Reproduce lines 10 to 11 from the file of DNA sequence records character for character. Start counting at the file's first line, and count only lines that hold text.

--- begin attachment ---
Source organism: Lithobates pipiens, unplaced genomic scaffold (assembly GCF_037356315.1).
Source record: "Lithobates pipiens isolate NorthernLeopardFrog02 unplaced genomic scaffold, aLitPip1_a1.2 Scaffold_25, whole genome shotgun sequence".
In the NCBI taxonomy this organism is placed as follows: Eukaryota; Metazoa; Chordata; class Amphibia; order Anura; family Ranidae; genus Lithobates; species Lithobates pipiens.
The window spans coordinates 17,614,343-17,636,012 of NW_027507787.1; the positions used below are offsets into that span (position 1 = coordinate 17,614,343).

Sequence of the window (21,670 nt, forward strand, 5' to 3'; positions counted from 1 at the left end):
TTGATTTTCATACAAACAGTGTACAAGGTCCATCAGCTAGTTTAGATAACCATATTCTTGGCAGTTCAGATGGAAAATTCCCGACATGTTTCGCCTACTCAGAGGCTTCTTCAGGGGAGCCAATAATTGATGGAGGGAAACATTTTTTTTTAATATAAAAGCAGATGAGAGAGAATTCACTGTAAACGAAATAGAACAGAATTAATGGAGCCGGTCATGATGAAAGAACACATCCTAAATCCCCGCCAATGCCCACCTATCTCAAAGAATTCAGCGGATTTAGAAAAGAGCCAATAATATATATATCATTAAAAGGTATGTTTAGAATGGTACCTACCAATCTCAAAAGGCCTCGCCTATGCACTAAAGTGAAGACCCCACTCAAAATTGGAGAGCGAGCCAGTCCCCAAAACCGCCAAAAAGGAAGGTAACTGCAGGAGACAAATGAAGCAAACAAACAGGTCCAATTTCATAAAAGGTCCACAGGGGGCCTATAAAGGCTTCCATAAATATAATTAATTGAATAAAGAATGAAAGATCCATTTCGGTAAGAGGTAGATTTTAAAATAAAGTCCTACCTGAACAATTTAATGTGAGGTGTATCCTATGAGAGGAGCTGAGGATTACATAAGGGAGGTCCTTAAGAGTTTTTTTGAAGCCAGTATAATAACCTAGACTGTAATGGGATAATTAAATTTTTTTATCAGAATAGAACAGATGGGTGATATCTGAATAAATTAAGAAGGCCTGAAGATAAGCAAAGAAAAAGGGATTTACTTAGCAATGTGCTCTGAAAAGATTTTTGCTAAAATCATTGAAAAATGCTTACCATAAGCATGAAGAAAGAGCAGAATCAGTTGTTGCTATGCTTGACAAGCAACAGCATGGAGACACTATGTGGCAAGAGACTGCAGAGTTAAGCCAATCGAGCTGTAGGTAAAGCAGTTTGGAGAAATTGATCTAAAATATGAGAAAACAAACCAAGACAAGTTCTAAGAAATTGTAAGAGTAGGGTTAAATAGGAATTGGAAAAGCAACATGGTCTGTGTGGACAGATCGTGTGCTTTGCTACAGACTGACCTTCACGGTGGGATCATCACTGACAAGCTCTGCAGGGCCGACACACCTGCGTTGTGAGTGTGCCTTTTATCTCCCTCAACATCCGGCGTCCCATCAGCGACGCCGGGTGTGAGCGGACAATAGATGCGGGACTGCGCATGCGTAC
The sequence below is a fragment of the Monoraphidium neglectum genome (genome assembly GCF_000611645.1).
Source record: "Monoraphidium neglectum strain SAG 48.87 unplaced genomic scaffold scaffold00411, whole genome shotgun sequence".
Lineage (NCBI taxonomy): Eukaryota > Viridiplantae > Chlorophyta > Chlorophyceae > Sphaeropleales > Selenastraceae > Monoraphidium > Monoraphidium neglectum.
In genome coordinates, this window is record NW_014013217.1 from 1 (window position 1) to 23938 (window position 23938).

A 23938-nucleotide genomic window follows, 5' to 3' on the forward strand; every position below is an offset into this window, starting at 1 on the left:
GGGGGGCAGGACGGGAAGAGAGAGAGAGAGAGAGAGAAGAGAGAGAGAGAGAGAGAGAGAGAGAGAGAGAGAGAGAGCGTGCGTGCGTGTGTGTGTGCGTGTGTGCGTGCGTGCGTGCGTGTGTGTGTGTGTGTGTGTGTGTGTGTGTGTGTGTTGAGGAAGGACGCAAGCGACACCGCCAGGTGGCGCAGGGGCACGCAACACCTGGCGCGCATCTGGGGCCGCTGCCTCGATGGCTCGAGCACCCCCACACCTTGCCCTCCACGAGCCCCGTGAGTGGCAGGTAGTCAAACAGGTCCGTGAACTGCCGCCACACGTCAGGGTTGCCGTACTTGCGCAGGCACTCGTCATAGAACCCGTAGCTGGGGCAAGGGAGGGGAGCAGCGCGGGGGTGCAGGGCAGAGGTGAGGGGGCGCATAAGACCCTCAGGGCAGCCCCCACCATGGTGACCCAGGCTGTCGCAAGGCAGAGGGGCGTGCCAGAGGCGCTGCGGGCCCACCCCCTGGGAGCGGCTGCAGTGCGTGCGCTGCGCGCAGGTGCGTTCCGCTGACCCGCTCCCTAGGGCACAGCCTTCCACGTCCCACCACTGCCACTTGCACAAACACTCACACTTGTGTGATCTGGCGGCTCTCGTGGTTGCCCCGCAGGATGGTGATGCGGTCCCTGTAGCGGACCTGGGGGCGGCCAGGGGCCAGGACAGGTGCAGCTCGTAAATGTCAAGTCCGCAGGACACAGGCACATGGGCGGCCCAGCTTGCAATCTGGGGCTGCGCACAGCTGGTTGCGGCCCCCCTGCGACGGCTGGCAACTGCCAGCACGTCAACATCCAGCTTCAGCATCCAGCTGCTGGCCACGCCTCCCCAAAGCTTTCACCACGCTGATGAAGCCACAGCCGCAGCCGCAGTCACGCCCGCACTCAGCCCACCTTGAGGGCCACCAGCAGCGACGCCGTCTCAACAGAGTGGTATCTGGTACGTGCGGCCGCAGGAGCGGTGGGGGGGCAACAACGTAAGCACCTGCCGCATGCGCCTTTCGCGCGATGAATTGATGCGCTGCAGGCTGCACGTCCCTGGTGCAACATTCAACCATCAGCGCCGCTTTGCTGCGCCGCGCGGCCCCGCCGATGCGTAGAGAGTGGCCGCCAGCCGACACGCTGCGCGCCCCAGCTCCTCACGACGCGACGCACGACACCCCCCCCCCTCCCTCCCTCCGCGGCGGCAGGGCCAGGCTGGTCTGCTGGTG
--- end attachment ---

In genome coordinates, this window is record NW_014013217.1 from 1 (window position 1) to 23938 (window position 23938).

A 23938-nucleotide genomic window follows, 5' to 3' on the forward strand; every position below is an offset into this window, starting at 1 on the left: